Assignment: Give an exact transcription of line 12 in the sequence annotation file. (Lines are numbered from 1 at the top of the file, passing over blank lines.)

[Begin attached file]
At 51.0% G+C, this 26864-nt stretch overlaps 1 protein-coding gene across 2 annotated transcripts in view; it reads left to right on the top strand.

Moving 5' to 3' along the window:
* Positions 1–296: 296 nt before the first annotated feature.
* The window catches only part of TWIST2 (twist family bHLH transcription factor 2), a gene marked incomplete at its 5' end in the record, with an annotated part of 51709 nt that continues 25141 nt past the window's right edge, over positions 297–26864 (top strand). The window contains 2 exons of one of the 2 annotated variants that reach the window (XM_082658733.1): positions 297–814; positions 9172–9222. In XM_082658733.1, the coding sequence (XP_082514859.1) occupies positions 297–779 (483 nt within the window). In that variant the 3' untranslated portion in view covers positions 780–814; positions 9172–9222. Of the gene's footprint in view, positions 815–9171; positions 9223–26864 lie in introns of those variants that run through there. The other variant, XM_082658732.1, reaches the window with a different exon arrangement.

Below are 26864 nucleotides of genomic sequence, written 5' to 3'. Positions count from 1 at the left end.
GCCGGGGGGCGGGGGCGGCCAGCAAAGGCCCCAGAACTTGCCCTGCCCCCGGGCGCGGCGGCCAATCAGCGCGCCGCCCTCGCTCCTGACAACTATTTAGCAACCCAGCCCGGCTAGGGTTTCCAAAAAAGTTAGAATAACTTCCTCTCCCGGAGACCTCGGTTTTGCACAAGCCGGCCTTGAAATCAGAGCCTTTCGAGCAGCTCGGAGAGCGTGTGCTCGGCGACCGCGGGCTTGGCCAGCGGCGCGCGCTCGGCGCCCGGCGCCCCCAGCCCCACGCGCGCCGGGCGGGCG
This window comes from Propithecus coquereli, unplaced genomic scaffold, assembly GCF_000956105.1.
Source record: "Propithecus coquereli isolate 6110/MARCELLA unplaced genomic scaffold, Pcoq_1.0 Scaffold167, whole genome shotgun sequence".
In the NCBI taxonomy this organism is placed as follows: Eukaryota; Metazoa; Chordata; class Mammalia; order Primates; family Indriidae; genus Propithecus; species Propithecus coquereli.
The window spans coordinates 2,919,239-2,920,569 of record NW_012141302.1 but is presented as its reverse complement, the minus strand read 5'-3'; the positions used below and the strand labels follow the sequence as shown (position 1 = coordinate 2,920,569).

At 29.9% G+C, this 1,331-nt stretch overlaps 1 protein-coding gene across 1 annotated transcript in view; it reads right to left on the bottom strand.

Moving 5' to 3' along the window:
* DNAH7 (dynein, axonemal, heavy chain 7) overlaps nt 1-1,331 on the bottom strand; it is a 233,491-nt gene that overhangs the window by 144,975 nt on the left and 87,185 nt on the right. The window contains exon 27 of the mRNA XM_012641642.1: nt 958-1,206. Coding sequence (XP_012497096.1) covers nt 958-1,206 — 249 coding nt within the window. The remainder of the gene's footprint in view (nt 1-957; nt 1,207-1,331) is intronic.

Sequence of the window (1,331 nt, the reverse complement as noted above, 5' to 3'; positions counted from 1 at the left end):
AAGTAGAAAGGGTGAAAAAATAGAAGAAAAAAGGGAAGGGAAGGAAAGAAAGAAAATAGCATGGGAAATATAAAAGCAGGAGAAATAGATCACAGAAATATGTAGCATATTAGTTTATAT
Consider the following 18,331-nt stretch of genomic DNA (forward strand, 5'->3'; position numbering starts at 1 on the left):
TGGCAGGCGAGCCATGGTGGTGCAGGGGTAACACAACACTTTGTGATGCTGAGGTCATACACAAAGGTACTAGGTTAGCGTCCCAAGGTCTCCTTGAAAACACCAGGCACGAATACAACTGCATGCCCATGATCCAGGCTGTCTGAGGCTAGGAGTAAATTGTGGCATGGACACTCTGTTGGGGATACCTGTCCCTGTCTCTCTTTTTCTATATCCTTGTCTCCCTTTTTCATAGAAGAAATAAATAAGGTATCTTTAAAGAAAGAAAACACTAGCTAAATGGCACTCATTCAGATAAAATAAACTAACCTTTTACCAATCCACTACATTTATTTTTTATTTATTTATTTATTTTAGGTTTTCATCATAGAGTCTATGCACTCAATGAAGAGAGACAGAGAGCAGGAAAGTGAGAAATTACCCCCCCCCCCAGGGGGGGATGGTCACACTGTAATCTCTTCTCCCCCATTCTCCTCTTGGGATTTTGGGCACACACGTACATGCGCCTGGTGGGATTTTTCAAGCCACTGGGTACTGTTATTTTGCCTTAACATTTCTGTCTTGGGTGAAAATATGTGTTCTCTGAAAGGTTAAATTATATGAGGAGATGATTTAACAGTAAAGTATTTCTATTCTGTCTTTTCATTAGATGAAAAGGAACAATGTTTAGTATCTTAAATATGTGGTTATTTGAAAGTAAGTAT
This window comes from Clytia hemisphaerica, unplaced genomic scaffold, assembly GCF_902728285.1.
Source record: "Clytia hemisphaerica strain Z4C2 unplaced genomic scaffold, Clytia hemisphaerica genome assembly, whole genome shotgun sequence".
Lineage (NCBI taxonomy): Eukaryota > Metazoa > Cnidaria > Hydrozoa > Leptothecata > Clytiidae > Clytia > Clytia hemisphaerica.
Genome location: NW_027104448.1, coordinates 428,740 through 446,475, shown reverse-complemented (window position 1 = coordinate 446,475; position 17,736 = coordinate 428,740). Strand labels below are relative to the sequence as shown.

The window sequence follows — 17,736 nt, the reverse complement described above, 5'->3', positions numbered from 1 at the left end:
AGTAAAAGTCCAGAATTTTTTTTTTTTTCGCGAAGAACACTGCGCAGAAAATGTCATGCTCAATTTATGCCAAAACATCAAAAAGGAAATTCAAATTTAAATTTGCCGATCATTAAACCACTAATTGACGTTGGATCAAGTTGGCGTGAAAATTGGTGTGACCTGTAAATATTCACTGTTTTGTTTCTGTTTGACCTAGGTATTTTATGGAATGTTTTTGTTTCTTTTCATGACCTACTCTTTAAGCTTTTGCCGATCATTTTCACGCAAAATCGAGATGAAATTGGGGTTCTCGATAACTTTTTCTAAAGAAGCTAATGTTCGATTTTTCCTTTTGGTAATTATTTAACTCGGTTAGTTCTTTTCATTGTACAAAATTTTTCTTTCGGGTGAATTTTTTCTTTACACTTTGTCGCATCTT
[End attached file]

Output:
Moving 5' to 3' along the window: